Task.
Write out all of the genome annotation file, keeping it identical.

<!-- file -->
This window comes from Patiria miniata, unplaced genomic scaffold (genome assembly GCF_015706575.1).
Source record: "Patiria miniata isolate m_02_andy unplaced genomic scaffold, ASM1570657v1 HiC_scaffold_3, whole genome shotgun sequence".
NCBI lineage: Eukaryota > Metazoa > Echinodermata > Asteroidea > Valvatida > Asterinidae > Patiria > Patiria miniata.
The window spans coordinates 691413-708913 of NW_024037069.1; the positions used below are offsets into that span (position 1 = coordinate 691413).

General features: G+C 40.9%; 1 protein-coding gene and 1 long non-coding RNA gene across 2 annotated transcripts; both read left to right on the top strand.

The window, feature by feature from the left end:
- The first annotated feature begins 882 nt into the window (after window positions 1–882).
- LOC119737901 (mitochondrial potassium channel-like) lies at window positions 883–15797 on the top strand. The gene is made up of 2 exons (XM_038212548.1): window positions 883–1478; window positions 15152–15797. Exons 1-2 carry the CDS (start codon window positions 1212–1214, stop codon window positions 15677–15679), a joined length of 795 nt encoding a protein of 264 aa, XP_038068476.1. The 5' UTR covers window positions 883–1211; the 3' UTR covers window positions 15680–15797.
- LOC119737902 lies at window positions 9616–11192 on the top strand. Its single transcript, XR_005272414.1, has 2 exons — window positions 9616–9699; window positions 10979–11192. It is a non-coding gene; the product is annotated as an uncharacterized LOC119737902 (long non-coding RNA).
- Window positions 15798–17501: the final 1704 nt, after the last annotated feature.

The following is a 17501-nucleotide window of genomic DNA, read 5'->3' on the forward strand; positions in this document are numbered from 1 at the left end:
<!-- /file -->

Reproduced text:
This window comes from Patiria miniata, unplaced genomic scaffold (genome assembly GCF_015706575.1).
Source record: "Patiria miniata isolate m_02_andy unplaced genomic scaffold, ASM1570657v1 HiC_scaffold_3, whole genome shotgun sequence".
NCBI lineage: Eukaryota > Metazoa > Echinodermata > Asteroidea > Valvatida > Asterinidae > Patiria > Patiria miniata.
The window spans coordinates 691413-708913 of NW_024037069.1; the positions used below are offsets into that span (position 1 = coordinate 691413).

General features: G+C 40.9%; 1 protein-coding gene and 1 long non-coding RNA gene across 2 annotated transcripts; both read left to right on the top strand.

The window, feature by feature from the left end:
- The first annotated feature begins 882 nt into the window (after window positions 1–882).
- LOC119737901 (mitochondrial potassium channel-like) lies at window positions 883–15797 on the top strand. The gene is made up of 2 exons (XM_038212548.1): window positions 883–1478; window positions 15152–15797. Exons 1-2 carry the CDS (start codon window positions 1212–1214, stop codon window positions 15677–15679), a joined length of 795 nt encoding a protein of 264 aa, XP_038068476.1. The 5' UTR covers window positions 883–1211; the 3' UTR covers window positions 15680–15797.
- LOC119737902 lies at window positions 9616–11192 on the top strand. Its single transcript, XR_005272414.1, has 2 exons — window positions 9616–9699; window positions 10979–11192. It is a non-coding gene; the product is annotated as an uncharacterized LOC119737902 (long non-coding RNA).
- Window positions 15798–17501: the final 1704 nt, after the last annotated feature.

The following is a 17501-nucleotide window of genomic DNA, read 5'->3' on the forward strand; positions in this document are numbered from 1 at the left end: